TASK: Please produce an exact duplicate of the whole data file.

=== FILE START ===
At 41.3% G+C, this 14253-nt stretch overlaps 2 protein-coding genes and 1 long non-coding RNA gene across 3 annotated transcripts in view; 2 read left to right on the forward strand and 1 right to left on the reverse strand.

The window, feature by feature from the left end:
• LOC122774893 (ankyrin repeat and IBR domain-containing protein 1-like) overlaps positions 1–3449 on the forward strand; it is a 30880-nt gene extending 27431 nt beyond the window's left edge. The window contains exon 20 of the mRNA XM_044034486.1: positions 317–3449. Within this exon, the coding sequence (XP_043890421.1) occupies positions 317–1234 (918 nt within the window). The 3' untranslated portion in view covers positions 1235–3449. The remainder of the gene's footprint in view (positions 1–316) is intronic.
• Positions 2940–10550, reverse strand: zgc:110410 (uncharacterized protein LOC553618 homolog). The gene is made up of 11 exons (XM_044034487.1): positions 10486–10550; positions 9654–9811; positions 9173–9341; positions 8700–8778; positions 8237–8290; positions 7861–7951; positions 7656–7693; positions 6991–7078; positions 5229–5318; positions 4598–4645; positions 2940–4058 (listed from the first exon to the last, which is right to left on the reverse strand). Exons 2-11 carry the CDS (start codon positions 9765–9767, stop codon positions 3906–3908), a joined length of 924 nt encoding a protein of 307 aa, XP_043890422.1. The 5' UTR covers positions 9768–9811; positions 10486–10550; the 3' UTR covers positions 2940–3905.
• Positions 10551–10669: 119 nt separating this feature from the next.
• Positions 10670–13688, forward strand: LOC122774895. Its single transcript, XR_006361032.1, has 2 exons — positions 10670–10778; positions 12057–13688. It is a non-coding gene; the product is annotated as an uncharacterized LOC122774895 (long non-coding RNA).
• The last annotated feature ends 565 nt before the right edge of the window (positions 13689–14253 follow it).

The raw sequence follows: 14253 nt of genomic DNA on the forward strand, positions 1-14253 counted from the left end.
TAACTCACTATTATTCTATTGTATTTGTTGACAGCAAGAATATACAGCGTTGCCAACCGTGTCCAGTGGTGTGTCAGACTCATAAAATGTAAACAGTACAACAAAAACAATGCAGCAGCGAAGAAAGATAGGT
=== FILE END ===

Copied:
At 41.3% G+C, this 14253-nt stretch overlaps 2 protein-coding genes and 1 long non-coding RNA gene across 3 annotated transcripts in view; 2 read left to right on the forward strand and 1 right to left on the reverse strand.

The window, feature by feature from the left end:
• LOC122774893 (ankyrin repeat and IBR domain-containing protein 1-like) overlaps positions 1–3449 on the forward strand; it is a 30880-nt gene extending 27431 nt beyond the window's left edge. The window contains exon 20 of the mRNA XM_044034486.1: positions 317–3449. Within this exon, the coding sequence (XP_043890421.1) occupies positions 317–1234 (918 nt within the window). The 3' untranslated portion in view covers positions 1235–3449. The remainder of the gene's footprint in view (positions 1–316) is intronic.
• Positions 2940–10550, reverse strand: zgc:110410 (uncharacterized protein LOC553618 homolog). The gene is made up of 11 exons (XM_044034487.1): positions 10486–10550; positions 9654–9811; positions 9173–9341; positions 8700–8778; positions 8237–8290; positions 7861–7951; positions 7656–7693; positions 6991–7078; positions 5229–5318; positions 4598–4645; positions 2940–4058 (listed from the first exon to the last, which is right to left on the reverse strand). Exons 2-11 carry the CDS (start codon positions 9765–9767, stop codon positions 3906–3908), a joined length of 924 nt encoding a protein of 307 aa, XP_043890422.1. The 5' UTR covers positions 9768–9811; positions 10486–10550; the 3' UTR covers positions 2940–3905.
• Positions 10551–10669: 119 nt separating this feature from the next.
• Positions 10670–13688, forward strand: LOC122774895. Its single transcript, XR_006361032.1, has 2 exons — positions 10670–10778; positions 12057–13688. It is a non-coding gene; the product is annotated as an uncharacterized LOC122774895 (long non-coding RNA).
• The last annotated feature ends 565 nt before the right edge of the window (positions 13689–14253 follow it).

The raw sequence follows: 14253 nt of genomic DNA on the forward strand, positions 1-14253 counted from the left end.
TAACTCACTATTATTCTATTGTATTTGTTGACAGCAAGAATATACAGCGTTGCCAACCGTGTCCAGTGGTGTGTCAGACTCATAAAATGTAAACAGTACAACAAAAACAATGCAGCAGCGAAGAAAGATAGGT